Automatic and controlled processing in chronic tic disorders

K. O'Connor, M. Robert, J. Dubord, E. Stip

Research output: Contribution to journalArticlepeer-review

7 Citations (Scopus)


The study compared controlled and automatic processing in 17 people diagnosed with chronic tic disorder (CTD), 20 with habit disorder (HT), and 30 screened controls. Using a countermanding paradigm, time to initiate a response (GO-time) was compared with time taken to inhibit a response (STOP- time) under automated and controlled response conditions. The signals were 2 sets of traffic-light-like computer displays with ready, go, and stop lights. The automated response was a repetitive series of taps and the controlled response was a morse code pattern of taps. There were no group differences in GO time under any conditions. The control group but not the HD or CTD groups showed a significant practice effect over time. The CTD group was significantly slower to STOP the automated than the controlled response. The results suggest that the CTD group had specifically, greater difficulty inhibiting automated than controlled actions. (C) 2000 Academic Press.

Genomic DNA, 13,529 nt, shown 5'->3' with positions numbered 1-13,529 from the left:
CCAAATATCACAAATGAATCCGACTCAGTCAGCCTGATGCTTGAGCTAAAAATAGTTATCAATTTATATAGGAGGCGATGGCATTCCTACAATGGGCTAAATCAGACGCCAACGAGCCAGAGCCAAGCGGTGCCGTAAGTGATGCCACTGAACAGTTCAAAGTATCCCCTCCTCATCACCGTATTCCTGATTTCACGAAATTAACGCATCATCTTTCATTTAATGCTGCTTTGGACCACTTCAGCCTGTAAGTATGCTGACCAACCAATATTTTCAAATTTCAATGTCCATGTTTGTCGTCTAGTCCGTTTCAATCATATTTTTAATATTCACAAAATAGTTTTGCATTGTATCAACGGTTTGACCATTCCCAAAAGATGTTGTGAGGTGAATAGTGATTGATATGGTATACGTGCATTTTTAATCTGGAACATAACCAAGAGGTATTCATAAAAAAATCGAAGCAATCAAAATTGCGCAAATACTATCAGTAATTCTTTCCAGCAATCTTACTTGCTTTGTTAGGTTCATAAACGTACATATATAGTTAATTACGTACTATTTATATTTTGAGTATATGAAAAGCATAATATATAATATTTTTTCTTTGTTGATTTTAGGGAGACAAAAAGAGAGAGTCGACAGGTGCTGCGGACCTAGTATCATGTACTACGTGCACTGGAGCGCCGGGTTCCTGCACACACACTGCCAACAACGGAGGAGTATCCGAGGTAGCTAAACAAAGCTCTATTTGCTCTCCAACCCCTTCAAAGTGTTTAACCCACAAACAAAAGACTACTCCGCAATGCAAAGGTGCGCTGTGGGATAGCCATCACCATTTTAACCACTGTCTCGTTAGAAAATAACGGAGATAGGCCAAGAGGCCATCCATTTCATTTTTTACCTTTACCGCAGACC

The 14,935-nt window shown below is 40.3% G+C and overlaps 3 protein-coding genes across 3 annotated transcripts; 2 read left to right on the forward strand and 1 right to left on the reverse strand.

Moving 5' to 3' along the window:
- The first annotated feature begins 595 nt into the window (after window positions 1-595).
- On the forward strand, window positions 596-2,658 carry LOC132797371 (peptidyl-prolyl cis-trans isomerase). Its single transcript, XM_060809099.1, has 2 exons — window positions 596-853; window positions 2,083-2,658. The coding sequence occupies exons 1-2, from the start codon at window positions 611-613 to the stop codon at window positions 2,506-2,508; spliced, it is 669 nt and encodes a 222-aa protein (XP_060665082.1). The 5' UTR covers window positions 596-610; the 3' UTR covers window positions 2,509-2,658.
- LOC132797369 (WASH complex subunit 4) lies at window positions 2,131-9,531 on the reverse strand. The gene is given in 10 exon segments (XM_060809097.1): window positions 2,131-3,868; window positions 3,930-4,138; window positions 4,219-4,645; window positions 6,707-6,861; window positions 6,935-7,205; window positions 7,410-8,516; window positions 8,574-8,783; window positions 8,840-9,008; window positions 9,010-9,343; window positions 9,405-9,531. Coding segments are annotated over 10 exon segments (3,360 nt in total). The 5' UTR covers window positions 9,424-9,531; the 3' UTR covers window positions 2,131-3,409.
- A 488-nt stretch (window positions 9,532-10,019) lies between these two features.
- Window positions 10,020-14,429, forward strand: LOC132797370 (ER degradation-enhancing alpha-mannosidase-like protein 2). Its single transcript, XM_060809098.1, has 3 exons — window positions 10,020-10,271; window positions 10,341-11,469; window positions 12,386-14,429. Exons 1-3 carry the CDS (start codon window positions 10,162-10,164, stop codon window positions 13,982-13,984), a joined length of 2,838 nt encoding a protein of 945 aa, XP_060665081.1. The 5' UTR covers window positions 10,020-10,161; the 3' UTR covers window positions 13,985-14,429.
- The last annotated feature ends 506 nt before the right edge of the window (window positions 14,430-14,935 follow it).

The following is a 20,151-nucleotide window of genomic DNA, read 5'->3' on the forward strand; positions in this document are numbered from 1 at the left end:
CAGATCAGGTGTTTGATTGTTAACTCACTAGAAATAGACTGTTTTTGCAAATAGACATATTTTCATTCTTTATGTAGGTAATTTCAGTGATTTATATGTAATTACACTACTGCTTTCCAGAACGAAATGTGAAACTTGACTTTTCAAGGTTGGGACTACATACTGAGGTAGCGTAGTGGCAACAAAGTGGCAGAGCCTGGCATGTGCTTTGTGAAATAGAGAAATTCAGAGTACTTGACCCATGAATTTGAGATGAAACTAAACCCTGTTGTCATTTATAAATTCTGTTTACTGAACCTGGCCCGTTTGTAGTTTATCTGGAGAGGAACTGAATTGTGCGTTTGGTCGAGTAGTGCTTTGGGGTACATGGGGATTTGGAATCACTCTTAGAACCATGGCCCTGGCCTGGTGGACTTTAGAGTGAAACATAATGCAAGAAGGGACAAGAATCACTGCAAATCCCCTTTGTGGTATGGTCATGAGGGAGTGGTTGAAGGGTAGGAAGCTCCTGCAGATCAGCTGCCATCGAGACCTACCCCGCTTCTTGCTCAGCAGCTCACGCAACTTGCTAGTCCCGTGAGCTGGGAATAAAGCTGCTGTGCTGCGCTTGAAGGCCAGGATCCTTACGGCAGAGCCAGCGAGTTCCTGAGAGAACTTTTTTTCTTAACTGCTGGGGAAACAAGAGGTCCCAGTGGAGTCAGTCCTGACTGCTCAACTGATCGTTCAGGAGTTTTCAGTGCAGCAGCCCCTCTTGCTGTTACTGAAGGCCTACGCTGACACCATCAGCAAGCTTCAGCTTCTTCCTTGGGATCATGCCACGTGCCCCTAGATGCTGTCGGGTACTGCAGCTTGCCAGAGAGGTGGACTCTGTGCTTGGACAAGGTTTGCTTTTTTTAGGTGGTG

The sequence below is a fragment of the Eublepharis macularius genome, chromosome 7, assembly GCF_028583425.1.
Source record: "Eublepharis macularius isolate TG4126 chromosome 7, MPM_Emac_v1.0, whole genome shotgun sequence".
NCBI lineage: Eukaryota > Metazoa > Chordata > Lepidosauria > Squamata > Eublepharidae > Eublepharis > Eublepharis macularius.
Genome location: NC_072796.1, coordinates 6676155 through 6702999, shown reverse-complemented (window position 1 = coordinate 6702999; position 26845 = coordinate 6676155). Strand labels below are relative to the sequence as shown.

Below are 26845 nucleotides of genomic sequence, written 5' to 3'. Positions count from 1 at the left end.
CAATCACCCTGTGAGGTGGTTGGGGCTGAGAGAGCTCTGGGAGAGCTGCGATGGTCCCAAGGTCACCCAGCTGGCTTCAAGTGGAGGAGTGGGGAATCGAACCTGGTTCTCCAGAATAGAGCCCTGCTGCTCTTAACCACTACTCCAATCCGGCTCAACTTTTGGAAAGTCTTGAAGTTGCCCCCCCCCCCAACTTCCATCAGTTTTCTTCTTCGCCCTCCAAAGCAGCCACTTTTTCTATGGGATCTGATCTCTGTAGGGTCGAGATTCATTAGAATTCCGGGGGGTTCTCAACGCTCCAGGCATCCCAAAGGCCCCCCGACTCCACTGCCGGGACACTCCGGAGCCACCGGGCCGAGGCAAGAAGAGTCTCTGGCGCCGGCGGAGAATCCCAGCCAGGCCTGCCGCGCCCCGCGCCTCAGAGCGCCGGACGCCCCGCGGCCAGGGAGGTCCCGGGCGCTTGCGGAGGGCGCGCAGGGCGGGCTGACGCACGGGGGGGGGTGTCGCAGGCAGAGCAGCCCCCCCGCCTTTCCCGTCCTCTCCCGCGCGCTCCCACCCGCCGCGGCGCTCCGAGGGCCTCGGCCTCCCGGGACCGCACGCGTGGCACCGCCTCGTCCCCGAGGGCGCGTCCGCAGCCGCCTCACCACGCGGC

Original languageEnglish
Pages (from-to)349-352
Number of pages4
JournalBrain and Cognition
Issue number1-3
Publication statusPublished - Jun 2000
Externally publishedYes

ASJC Scopus subject areas

  • Neuropsychology and Physiological Psychology
  • Experimental and Cognitive Psychology
  • Developmental and Educational Psychology
  • Arts and Humanities (miscellaneous)
  • Cognitive Neuroscience


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